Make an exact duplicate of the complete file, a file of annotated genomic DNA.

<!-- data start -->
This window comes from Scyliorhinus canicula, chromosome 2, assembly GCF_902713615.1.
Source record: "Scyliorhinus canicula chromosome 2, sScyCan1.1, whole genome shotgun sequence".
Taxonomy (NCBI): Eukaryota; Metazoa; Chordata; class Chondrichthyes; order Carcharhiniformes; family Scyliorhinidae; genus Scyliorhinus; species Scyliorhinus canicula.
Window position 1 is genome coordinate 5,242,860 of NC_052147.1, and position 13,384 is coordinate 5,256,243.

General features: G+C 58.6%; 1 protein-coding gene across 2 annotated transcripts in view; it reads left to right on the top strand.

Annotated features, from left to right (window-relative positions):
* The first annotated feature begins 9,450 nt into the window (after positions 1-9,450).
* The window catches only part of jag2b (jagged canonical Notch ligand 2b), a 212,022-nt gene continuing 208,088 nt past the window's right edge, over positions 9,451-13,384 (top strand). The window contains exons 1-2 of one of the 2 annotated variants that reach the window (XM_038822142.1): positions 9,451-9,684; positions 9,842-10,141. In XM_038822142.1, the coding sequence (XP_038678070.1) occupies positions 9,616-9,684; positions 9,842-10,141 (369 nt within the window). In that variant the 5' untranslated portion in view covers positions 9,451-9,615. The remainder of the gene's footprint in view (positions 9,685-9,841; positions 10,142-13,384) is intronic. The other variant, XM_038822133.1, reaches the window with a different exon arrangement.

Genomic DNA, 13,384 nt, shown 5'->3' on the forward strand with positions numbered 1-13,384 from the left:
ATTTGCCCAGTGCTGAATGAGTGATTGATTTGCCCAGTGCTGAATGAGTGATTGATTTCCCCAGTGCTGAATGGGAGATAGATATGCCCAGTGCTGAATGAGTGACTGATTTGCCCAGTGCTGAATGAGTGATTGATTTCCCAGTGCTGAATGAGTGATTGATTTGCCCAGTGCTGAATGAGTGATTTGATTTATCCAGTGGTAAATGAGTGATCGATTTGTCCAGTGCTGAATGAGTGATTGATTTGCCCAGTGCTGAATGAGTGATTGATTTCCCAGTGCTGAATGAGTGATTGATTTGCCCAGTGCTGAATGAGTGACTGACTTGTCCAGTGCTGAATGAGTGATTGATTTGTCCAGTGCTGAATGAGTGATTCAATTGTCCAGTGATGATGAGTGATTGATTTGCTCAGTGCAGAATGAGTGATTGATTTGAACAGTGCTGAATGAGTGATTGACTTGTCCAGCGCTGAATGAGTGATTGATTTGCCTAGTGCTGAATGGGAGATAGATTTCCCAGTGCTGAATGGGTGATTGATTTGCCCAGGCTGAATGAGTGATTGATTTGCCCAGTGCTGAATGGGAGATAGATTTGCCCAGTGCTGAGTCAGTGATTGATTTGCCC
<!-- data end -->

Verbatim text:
This window comes from Scyliorhinus canicula, chromosome 2, assembly GCF_902713615.1.
Source record: "Scyliorhinus canicula chromosome 2, sScyCan1.1, whole genome shotgun sequence".
Taxonomy (NCBI): Eukaryota; Metazoa; Chordata; class Chondrichthyes; order Carcharhiniformes; family Scyliorhinidae; genus Scyliorhinus; species Scyliorhinus canicula.
Window position 1 is genome coordinate 5,242,860 of NC_052147.1, and position 13,384 is coordinate 5,256,243.

General features: G+C 58.6%; 1 protein-coding gene across 2 annotated transcripts in view; it reads left to right on the top strand.

Annotated features, from left to right (window-relative positions):
* The first annotated feature begins 9,450 nt into the window (after positions 1-9,450).
* The window catches only part of jag2b (jagged canonical Notch ligand 2b), a 212,022-nt gene continuing 208,088 nt past the window's right edge, over positions 9,451-13,384 (top strand). The window contains exons 1-2 of one of the 2 annotated variants that reach the window (XM_038822142.1): positions 9,451-9,684; positions 9,842-10,141. In XM_038822142.1, the coding sequence (XP_038678070.1) occupies positions 9,616-9,684; positions 9,842-10,141 (369 nt within the window). In that variant the 5' untranslated portion in view covers positions 9,451-9,615. The remainder of the gene's footprint in view (positions 9,685-9,841; positions 10,142-13,384) is intronic. The other variant, XM_038822133.1, reaches the window with a different exon arrangement.

Genomic DNA, 13,384 nt, shown 5'->3' on the forward strand with positions numbered 1-13,384 from the left:
ATTTGCCCAGTGCTGAATGAGTGATTGATTTGCCCAGTGCTGAATGAGTGATTGATTTCCCCAGTGCTGAATGGGAGATAGATATGCCCAGTGCTGAATGAGTGACTGATTTGCCCAGTGCTGAATGAGTGATTGATTTCCCAGTGCTGAATGAGTGATTGATTTGCCCAGTGCTGAATGAGTGATTTGATTTATCCAGTGGTAAATGAGTGATCGATTTGTCCAGTGCTGAATGAGTGATTGATTTGCCCAGTGCTGAATGAGTGATTGATTTCCCAGTGCTGAATGAGTGATTGATTTGCCCAGTGCTGAATGAGTGACTGACTTGTCCAGTGCTGAATGAGTGATTGATTTGTCCAGTGCTGAATGAGTGATTCAATTGTCCAGTGATGATGAGTGATTGATTTGCTCAGTGCAGAATGAGTGATTGATTTGAACAGTGCTGAATGAGTGATTGACTTGTCCAGCGCTGAATGAGTGATTGATTTGCCTAGTGCTGAATGGGAGATAGATTTCCCAGTGCTGAATGGGTGATTGATTTGCCCAGGCTGAATGAGTGATTGATTTGCCCAGTGCTGAATGGGAGATAGATTTGCCCAGTGCTGAGTCAGTGATTGATTTGCCC